Transit job not for the faint-hearted

They can be abused, spat at, punched or kicked but hundreds of people want to join the Public Transport Authority as transit officers.

Almost 600 people applied for the last recruitment intake but just 19 met the strict criteria, which includes fitness, literacy, numeracy and psychometric tests.

It costs about $30,000 to train and equip each guard and Transport Minister Dean Nalder said they were the best trained and resourced in Australia.

_The West Australian _was yesterday given an insight into the three-month process to prepare the officers for the often difficult scenarios they might face.

At the training centre in Guildford, recruits practised tactics to safely subdue aggressive or armed offenders and getting passengers off trains who resisted by grabbing on to rails.

Others were doing legal training, with WA the only Australian State where transit officers have the same powers as police to detain, charge and prosecute people for off-ences on public transport property.

Mr Nalder said the community should respect and support the transit officers employed to protect them. But too often they were verbally or physically abused.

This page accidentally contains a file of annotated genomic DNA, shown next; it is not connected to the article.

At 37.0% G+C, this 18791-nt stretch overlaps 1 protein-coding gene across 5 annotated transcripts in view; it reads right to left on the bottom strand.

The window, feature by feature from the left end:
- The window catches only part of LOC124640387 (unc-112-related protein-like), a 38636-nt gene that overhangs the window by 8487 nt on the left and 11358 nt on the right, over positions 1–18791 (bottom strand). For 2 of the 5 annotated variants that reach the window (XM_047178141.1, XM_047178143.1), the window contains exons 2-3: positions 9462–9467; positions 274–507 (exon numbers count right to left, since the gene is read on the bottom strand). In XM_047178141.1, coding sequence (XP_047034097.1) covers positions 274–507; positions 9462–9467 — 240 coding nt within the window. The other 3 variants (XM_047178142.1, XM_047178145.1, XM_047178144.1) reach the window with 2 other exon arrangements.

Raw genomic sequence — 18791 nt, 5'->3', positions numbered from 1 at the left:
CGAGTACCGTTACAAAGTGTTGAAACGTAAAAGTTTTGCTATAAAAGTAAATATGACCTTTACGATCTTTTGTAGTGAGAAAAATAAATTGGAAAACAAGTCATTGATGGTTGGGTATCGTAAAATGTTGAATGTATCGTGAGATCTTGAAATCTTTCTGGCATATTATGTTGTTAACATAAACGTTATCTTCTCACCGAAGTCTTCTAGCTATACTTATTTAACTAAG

PTA records showed there were 121 attacks on transit officers in 2013-14, an average of one every three days.

Recruits are warned about the risks and the potential of dealing with tragedies, such as people being hit by a train.

Former fitness instructor and personal trainer Emily has been a transit officer for about two years.

The 23-year-old believed the shifts would suit her lifestyle and enjoyed the job's variety and customer service aspects. "It has a lot of diversity," she said. "You're never doing the same thing every day."

She did not want to quit even after being assaulted this year and spending two months off with an injured neck and knee.

She said the PTA provided a lot of support to get her back on duty.


The West Australian

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